A Feel-Good Apple Story With A Happy Ending
Posted in Blogs, Consumer, Cremation, Cremation Funeral, Death Care Industry, Health, Life, PrePlanning, Products
This is a very personal story for me that fortunately ended well.
I was born with severe congenital heart defects that, in the middle of 2021, resulted in more than 14 hours of open heart surgery.
The operation affected something called the “bundle branch.” The bundle branches are part of the heart’s electrical conduction system, responsible for transmitting electrical impulses that control the heart’s pumping action. They are essential in ensuring the coordinated contraction of the heart muscle.
Unfortunately, after the operation, there was an electrical current blockage in the bundle branch which caused my heart to randomly stop for extended periods, which is often fatal.
After almost dying in my sleep, I was rushed to the hospital to get a pacemaker installed.
And this is where things get interesting (not in a good way).
Unfortunately, the electrophysiologist (a type of cardiologist) who installed the pacemaker made some mistakes and misprogrammed my device.
While the pacemaker prevented my heart from stopping, it also made my heart beat 125 beats per minute a few times a day for no reason. This happened most often when I was asleep. Once or twice a night, I would wake up in a cold sweat with my heart beating fast for no reason.
Also, the pacemaker should have recorded my rapid heartbeat events so the cardiologist could see what was happening. But, because of the programming error, the pacemaker thought my heart was beating at 60 beats per minute and did not record the rapid heartbeat problem.
What Does This Have To Do With My Apple Phone?
My I-watch collected heartbeat information and recorded it on my I-phone. The difference between the Apple-recorded information and the information recorded by my pacemaker was key to realizing something was wrong with the pacemaker.
Below is a screenshot of the Apple website advertising this feature.
My I-watch is impressive. In addition to warning me of rapid heart rate, I also can self-administer EKGs (simple ones) and provide that information to my cardiologist.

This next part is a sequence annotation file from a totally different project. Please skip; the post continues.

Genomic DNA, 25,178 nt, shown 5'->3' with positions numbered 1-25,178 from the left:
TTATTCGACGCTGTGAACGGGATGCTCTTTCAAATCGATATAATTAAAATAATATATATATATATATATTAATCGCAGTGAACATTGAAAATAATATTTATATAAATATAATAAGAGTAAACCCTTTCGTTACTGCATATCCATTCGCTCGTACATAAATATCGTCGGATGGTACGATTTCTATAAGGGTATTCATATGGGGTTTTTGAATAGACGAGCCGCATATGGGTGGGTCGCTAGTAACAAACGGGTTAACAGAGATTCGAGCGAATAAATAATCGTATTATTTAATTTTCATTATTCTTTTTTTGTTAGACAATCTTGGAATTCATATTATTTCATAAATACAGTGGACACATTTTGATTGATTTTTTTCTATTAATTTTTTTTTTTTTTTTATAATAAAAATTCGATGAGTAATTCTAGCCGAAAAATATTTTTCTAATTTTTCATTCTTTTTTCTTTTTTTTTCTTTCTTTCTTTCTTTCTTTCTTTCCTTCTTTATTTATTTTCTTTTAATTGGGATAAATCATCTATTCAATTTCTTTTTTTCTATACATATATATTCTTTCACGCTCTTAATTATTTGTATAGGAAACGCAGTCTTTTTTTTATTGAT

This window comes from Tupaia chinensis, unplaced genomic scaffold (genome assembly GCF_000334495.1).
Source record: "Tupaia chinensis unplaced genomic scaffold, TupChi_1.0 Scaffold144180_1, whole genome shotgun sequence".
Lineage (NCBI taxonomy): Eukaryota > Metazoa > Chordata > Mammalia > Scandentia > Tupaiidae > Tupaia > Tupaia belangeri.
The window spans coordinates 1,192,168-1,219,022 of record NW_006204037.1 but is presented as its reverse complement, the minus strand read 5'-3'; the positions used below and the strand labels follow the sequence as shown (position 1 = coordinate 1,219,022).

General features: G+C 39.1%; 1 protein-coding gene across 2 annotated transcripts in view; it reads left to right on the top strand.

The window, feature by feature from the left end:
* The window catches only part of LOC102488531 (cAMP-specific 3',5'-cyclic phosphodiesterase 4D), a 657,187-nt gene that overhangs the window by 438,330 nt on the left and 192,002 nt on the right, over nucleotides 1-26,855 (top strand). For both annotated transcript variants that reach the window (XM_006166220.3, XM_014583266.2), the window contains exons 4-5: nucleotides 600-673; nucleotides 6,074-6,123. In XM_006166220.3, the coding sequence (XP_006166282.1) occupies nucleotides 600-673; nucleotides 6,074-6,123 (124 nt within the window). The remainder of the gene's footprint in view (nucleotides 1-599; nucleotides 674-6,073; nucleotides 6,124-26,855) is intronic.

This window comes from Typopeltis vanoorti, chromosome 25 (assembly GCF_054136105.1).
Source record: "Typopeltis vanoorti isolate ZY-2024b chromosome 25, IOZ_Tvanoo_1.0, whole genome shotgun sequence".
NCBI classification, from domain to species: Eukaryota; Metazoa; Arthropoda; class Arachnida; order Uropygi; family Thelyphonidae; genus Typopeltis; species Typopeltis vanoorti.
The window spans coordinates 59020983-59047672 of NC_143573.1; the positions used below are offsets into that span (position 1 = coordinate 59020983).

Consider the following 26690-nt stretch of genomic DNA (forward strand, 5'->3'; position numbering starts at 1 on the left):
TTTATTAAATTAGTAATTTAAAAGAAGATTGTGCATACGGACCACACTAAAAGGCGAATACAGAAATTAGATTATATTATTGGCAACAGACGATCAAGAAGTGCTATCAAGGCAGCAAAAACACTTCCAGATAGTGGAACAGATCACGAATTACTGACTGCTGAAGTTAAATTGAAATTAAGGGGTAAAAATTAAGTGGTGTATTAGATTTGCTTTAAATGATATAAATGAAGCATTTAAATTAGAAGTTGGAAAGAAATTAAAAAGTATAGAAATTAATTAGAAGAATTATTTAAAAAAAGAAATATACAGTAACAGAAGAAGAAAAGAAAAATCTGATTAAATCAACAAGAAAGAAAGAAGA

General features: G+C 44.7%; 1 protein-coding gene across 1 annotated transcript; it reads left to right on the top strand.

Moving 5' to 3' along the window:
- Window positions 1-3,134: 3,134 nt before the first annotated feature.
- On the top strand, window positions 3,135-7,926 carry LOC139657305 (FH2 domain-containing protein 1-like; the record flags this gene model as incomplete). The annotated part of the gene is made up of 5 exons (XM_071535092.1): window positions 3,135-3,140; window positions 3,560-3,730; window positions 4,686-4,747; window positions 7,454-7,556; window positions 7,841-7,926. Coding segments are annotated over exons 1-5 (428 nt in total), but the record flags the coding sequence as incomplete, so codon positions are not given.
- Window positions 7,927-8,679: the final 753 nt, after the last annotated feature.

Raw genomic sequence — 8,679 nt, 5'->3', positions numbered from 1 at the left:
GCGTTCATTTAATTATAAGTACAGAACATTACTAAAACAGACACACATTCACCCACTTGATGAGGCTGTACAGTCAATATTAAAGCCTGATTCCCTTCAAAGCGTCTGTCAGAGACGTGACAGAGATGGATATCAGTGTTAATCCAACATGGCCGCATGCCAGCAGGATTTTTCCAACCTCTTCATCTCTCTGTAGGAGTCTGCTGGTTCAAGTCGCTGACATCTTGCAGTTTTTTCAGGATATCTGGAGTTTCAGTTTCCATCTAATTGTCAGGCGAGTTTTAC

It is easy to take your own EKG with an Apple device. You simply touch your watch with two fingers (in the right spot or 30 seconds), and the EKG is recorded.
Below are two recent EKGs taken by my watch. The first one is “normal,” and the second shows a rapid heart rate while I was asleep (I took the EKG right after waking up).
My pacemaker had a different EKG record than my Apple devices, which meant one of the devices was wrong. And, since I experienced physical symptoms, it was easy to figure out which one had the wrong data.
So, it is safe to say my Apple devices saved my life by providing information confirming my pacemaker was not operating correctly.
It was only a matter of time before the pacemaker programming error killed me, and the information from my Apple devices saved me before something terrible happened.
Everyone should have a smartphone and a wearable device that checks their pulse and blood oxygen levels and can take an EKG.
Other devices and brands (other than Apple) have quality products with these capabilities.
I like Apple devices, but that’s fine if you prefer other brands. All of the major manufacturers have devices with similar capabilities.
So, my advice…make sure your watch and phone do what mine does. It could be a lifesaver.
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